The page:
Growth Trends for Related Jobs
Egypt, like much of the Middle East, faces a major unemployment problem, which is exacerbated by its relatively young population. The vast majority of Egyptians work in agriculture or the informal economy, but others work in manufacturing, social services, the government sector, tourism and other industries.
Agriculture continues to dominate the Egyptian employment market. More than 30 percent of the population works in the agriculture sector. The end of the 20th century saw a huge population shift into cities, particularly Cairo, but rural employment in agriculture remains strong.
Manufacturing and Construction
Textiles have traditionally been one of the first manufacturing sectors to develop in an emerging economy. By the end of 2009 the Egyptian textile industry was growing at a rate of 30 percent per year. The 20th century ended with approximately 13 percent of the population employed in some type of industry–mostly light manufacturing--with another 7 percent employed in construction.
Egypt’s pyramids, temples, archaeological treasures and Red Sea resorts make tourism an integral part of the country’s economy. The tourism sector employs tour guides, drivers, food service workers, archaeologists and museum workers. Hotels are a valuable source of jobs and employ people at all levels from janitorial through management. Tourism is an important source of foreign currency earnings. In 2007 approximately 13.7 percent of the population worked in the travel and tourism industry.
Self-Employment and Microenterprise
A large percentage of Egyptians are self-employed and work inside an informal economy, as is the case throughout most of the developing world. International nongovernmental organizations (NGOs) have poured money into microenterprise projects, helping Egyptians to start their own small businesses. Hundreds of thousands of micro and small-scale enterprises dominate the informal sector. The informal sector includes personal services workers, like maids and other household employees. Microenterprises include small retailers, artisans and a wide range of dining and food service businesses.
Government employment has long been sought after by workers because of its relative stability plus the assurance of a pension, medical insurance and other privileges. Initiatives to eliminate public waste and inefficiency have reduced the number of people entering employment in the public sector, but it remains a vital part of the economy. More than 30 percent of government employees are teachers.
Population growth translates into growth in the services sector. Financial services experienced growth during the first decade of the 21st century, with jobs at branches of local and international banks. Nearly half of the population works in the service sector, but a large percentage of these workers are employed informally.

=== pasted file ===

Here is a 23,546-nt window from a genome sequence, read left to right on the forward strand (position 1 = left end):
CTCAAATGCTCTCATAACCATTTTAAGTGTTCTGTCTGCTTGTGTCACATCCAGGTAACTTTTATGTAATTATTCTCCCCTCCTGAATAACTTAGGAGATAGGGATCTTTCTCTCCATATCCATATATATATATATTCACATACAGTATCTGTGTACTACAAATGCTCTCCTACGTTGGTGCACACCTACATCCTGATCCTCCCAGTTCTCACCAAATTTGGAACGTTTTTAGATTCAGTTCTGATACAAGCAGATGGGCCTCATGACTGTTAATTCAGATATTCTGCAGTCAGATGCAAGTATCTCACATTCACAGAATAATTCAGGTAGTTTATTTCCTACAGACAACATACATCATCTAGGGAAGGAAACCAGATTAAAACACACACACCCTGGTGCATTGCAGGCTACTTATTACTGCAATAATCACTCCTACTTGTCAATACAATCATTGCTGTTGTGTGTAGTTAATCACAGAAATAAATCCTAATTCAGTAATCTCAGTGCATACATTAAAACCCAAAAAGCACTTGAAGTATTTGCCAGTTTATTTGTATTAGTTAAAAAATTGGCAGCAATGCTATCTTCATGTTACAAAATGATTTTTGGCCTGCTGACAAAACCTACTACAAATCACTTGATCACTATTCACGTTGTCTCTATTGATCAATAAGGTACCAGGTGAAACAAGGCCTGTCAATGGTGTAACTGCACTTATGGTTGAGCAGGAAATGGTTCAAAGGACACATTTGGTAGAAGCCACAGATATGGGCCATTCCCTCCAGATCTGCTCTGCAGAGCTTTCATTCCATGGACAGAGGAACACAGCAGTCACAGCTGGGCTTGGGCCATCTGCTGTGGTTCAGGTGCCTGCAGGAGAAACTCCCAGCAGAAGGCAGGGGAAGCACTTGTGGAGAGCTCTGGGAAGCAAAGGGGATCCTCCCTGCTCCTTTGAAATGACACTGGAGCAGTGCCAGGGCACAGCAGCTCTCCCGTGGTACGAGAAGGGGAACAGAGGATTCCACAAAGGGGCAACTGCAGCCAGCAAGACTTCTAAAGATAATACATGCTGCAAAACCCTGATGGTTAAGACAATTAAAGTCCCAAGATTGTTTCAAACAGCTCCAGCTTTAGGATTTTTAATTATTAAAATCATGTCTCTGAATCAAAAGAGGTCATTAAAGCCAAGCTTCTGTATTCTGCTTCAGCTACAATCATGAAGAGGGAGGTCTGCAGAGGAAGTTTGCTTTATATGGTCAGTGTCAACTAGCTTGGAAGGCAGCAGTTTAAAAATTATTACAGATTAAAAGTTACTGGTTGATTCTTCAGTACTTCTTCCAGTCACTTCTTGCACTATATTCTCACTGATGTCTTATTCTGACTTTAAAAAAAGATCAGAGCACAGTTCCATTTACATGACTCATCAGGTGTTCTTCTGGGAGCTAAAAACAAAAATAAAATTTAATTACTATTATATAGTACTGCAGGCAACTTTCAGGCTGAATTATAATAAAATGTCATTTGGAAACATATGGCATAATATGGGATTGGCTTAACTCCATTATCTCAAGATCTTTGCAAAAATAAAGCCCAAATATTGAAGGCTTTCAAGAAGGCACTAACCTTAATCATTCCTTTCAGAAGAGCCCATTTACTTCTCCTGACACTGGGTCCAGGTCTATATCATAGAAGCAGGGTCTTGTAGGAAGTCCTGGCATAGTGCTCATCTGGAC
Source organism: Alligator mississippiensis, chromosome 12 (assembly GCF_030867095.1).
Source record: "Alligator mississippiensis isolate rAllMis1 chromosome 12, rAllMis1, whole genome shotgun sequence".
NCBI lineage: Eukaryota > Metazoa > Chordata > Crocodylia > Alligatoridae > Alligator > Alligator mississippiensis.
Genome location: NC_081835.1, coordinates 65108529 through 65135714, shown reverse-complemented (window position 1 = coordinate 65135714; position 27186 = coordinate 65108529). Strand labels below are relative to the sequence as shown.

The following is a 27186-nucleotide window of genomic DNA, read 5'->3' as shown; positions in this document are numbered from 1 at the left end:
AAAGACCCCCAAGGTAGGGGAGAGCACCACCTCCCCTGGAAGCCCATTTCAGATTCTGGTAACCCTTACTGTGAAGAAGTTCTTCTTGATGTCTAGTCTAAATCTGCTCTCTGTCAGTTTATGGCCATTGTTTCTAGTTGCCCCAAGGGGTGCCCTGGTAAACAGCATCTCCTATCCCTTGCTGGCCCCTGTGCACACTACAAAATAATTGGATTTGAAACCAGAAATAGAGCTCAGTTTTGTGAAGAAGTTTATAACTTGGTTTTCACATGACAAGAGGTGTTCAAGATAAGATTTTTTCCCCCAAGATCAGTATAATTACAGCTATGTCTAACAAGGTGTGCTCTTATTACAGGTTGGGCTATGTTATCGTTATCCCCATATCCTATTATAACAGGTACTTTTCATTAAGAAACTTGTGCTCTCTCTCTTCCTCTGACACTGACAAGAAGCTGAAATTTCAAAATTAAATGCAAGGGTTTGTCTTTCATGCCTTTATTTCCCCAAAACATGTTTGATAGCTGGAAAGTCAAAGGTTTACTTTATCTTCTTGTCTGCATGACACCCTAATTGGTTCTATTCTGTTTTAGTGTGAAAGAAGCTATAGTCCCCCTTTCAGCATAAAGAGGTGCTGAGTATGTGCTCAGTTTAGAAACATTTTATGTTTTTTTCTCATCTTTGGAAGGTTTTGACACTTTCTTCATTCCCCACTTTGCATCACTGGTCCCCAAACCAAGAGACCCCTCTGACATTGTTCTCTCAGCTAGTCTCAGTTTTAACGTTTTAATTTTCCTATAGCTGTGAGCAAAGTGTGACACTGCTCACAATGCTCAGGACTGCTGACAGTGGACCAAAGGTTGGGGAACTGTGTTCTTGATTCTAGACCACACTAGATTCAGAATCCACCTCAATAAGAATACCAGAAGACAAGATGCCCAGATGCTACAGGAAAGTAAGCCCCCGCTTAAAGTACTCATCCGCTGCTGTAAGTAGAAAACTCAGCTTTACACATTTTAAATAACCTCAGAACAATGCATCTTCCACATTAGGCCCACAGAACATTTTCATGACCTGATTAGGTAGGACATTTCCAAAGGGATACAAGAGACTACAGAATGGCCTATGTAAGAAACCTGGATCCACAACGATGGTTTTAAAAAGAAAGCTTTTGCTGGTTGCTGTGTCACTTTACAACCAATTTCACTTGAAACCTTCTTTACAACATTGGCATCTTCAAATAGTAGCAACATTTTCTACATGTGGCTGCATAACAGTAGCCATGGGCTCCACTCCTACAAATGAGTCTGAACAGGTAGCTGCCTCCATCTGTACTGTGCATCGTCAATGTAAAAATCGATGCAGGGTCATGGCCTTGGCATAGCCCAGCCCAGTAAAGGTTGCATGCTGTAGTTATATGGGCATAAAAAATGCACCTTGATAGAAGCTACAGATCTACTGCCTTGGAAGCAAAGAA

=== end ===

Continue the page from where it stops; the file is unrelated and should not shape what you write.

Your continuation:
Big infrastructure projects employ large numbers of workers, though many of the jobs are temporary in nature. Egypt’s oil and petroleum sectors are crucial export industries that provide some employment, but they still employ relatively small numbers of workers. Many more people work for public utility companies.
- Education for Employment Foundation: Egypt
- International Labour Organization: Youth Employment in Egypt
- OECD Library: Egypt–Employment in Tourism
- European Union ETF: Women and Work in Egypt
- Population Council: Wage Work and Marriage–Perspectives of Egyptian Working Women
- American University in Cairo: Economic Participation of Women in Egypt
- USAID: Audit of USAID/Egypt’s Small & Microenterprise Development Activities
- Food & Agriculture Organization: Household Income Structure and Determinants in Rural Egypt
- Brookings Institute: Transitions to Employment and Marriage Amount Young Men in Egypt
- Arab Planning Institute: Assessing the Employment Effect of FDI Inflows to Egypt
- International Food Policy Research Institute: The Determinants of Employment Status in Egypt
Annabella Gualdoni has written newsletters and reports for corporations and nonprofits since 1994. She is a real estate professional and also teaches subjects including international cooking and travel, dating/relationships and personal finance. Gualdoni has a Bachelor of Arts in international development from University of California, Berkeley, a Master of Arts in international relations from Boston University, and a Juris Doctor from Boston College Law School.